Should You Boil Frozen Breast Milk? Here's The Best Way To Heat That Liquid Gold
Your baby is hungry — when are they not, actually? You've been rushing around all day and forgot to thaw out their next bottle from the freezer. Instead of being understanding and patient, like a reasonable baby should, your kid will likely get increasingly grumpy, tempting you to take the quick route to thaw your milk in an effort to satiate their hunger quickly. If you're wondering if you should boil frozen breast milk to heat it, you're definitely not the first to ask that question. Boiling is obviously the quickest way to heat things, and since babies aren't especially known for their patience when it comes to their nutrition, it makes sense to want to heat it as quickly as possible. However, learning how to store, freeze, and thaw your milk is as vital as actually feeding your baby, since the methods you use will affect the quality and safety of your milk.
It turns out that boiling your milk might not be the best method for heating it up. According to Medela, one of the leading makers of breast pumps, your milk should be allowed to thaw out slowly, coming to room temperature or a bit warmer. In fact, they went as far as to say that you should never boil or microwave your breast milk for a few reasons.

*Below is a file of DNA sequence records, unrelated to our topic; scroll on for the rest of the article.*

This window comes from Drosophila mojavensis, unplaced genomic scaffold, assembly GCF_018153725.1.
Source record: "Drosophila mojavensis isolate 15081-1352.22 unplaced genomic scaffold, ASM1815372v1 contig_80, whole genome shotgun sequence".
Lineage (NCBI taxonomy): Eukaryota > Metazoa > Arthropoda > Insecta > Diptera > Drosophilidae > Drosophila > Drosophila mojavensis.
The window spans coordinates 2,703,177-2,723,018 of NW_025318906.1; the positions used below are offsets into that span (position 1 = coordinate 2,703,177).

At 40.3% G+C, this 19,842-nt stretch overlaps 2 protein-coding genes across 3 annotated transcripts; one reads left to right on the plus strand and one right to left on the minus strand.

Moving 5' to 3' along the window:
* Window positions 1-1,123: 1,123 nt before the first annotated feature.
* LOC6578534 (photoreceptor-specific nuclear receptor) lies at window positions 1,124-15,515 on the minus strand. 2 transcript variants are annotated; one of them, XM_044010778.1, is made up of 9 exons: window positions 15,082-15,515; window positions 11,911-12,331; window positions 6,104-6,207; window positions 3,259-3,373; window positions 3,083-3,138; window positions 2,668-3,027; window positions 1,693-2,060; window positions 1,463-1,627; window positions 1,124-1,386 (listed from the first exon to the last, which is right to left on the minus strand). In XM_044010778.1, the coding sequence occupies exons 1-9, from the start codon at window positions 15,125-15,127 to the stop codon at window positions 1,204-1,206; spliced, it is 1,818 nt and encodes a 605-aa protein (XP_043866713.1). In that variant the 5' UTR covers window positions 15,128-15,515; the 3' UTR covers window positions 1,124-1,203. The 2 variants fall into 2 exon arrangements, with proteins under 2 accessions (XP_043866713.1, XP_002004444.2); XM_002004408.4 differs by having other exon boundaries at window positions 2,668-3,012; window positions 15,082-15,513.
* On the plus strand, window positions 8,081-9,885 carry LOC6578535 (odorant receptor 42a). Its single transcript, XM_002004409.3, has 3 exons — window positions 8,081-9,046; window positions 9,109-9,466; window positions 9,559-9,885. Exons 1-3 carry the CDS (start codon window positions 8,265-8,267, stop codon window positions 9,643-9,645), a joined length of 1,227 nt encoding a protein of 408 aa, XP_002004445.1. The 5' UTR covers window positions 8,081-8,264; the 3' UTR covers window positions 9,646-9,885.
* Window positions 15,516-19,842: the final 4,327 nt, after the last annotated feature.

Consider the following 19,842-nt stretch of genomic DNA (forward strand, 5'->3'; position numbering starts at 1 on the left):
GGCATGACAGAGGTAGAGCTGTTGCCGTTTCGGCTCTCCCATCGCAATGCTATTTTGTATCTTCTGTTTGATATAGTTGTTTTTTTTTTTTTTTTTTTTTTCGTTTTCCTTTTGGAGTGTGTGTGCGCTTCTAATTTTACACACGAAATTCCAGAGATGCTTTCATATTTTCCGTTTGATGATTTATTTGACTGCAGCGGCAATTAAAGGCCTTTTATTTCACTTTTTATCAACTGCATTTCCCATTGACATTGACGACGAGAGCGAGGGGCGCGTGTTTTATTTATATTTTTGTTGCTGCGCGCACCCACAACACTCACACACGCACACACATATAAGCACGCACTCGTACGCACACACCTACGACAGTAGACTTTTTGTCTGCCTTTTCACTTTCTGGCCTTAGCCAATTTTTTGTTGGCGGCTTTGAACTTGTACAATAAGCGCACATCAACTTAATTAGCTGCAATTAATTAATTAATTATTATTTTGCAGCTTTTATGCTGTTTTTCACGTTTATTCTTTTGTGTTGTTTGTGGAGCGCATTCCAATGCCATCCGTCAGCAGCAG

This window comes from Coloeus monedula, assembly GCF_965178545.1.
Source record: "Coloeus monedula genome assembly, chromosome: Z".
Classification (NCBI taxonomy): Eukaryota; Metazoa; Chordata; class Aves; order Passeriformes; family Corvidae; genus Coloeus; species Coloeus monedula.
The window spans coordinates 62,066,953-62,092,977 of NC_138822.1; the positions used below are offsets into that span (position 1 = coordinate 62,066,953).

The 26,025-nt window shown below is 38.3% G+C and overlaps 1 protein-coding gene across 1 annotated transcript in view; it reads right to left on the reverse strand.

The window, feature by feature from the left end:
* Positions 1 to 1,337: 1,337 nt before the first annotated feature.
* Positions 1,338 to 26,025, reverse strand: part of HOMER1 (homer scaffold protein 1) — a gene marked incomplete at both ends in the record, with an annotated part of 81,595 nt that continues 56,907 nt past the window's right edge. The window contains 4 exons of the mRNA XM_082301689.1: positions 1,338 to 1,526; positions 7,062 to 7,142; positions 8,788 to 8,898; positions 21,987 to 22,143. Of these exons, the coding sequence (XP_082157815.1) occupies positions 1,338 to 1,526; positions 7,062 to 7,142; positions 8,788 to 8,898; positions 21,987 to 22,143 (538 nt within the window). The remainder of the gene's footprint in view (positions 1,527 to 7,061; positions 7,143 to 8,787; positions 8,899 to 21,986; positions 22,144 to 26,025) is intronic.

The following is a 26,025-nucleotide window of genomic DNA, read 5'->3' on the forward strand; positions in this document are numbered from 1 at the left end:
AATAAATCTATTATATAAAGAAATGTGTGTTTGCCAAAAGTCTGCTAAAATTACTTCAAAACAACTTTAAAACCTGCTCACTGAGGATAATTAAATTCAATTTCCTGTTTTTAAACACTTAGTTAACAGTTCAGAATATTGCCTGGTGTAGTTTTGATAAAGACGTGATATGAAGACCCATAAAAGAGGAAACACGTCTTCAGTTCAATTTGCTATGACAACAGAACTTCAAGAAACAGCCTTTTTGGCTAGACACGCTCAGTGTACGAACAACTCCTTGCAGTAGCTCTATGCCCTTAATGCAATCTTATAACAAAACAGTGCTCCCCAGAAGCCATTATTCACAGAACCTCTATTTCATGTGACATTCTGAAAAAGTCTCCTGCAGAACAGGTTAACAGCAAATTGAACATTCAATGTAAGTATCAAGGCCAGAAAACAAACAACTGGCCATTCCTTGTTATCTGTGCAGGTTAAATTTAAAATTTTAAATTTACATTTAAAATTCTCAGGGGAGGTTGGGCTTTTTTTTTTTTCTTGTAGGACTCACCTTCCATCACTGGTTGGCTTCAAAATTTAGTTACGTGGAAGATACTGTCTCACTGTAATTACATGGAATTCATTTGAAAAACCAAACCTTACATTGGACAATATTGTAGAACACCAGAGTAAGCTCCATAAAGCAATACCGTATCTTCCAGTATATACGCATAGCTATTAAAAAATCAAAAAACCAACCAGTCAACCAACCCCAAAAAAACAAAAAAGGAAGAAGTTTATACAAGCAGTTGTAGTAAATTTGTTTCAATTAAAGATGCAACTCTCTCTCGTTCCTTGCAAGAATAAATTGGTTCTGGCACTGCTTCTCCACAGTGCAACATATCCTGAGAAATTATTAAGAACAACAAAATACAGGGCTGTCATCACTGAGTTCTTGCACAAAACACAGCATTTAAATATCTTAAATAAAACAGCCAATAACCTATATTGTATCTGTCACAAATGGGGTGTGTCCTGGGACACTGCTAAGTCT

First of all, and probably most importantly, boiling your breast milk makes it difficult to accurately test the temperature. Parents warned that you could unknowingly overheat it in spots, since milk doesn't heat evenly, which could scald your baby.
Furthermore, boiling or microwaving your breast milk leads to mineral loss and loss of some of the critical nutrients that your breast milk contains, Medela noted.
Luckily, there are a lot of other, safer, options for heating your milk that don't require boiling or overheating. The quickest method for warming your milk is to run it under warm (not hot) water until it reaches an appropriate temperature. Otherwise, Parents noted, you can set it in a bowl of warm water or let your frozen milk sit out at room temperature until it thaws on its own. Although these options require a little bit of forethought, they're preferable to the alternative consequences of boiling your milk.
So, next time your baby is not-so-patiently waiting for their milk to warm up, remember that doing it safely is preferable to jumping to the quickest option at your disposal.